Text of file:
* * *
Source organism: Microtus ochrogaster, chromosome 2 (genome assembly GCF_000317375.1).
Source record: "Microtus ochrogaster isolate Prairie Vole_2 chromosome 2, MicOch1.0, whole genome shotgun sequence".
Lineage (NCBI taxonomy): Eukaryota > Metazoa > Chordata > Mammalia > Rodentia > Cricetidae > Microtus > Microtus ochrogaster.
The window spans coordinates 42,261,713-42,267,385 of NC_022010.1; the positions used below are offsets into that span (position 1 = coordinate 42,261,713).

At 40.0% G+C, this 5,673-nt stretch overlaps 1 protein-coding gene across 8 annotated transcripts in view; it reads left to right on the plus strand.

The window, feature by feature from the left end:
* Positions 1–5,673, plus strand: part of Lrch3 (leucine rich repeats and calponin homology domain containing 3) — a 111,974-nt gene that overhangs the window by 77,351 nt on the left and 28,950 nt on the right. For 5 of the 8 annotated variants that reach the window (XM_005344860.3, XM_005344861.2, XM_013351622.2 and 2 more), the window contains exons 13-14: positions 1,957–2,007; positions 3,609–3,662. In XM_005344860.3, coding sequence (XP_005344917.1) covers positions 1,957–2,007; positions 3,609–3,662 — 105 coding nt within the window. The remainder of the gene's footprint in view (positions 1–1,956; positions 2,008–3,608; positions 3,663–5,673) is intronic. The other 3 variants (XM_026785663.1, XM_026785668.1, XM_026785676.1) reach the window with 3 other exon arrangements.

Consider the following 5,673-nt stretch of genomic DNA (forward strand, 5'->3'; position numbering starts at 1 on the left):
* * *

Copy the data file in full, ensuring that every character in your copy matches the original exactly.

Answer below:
Source organism: Microtus ochrogaster, chromosome 2 (genome assembly GCF_000317375.1).
Source record: "Microtus ochrogaster isolate Prairie Vole_2 chromosome 2, MicOch1.0, whole genome shotgun sequence".
Lineage (NCBI taxonomy): Eukaryota > Metazoa > Chordata > Mammalia > Rodentia > Cricetidae > Microtus > Microtus ochrogaster.
The window spans coordinates 42,261,713-42,267,385 of NC_022010.1; the positions used below are offsets into that span (position 1 = coordinate 42,261,713).

At 40.0% G+C, this 5,673-nt stretch overlaps 1 protein-coding gene across 8 annotated transcripts in view; it reads left to right on the plus strand.

The window, feature by feature from the left end:
* Positions 1–5,673, plus strand: part of Lrch3 (leucine rich repeats and calponin homology domain containing 3) — a 111,974-nt gene that overhangs the window by 77,351 nt on the left and 28,950 nt on the right. For 5 of the 8 annotated variants that reach the window (XM_005344860.3, XM_005344861.2, XM_013351622.2 and 2 more), the window contains exons 13-14: positions 1,957–2,007; positions 3,609–3,662. In XM_005344860.3, coding sequence (XP_005344917.1) covers positions 1,957–2,007; positions 3,609–3,662 — 105 coding nt within the window. The remainder of the gene's footprint in view (positions 1–1,956; positions 2,008–3,608; positions 3,663–5,673) is intronic. The other 3 variants (XM_026785663.1, XM_026785668.1, XM_026785676.1) reach the window with 3 other exon arrangements.

Consider the following 5,673-nt stretch of genomic DNA (forward strand, 5'->3'; position numbering starts at 1 on the left):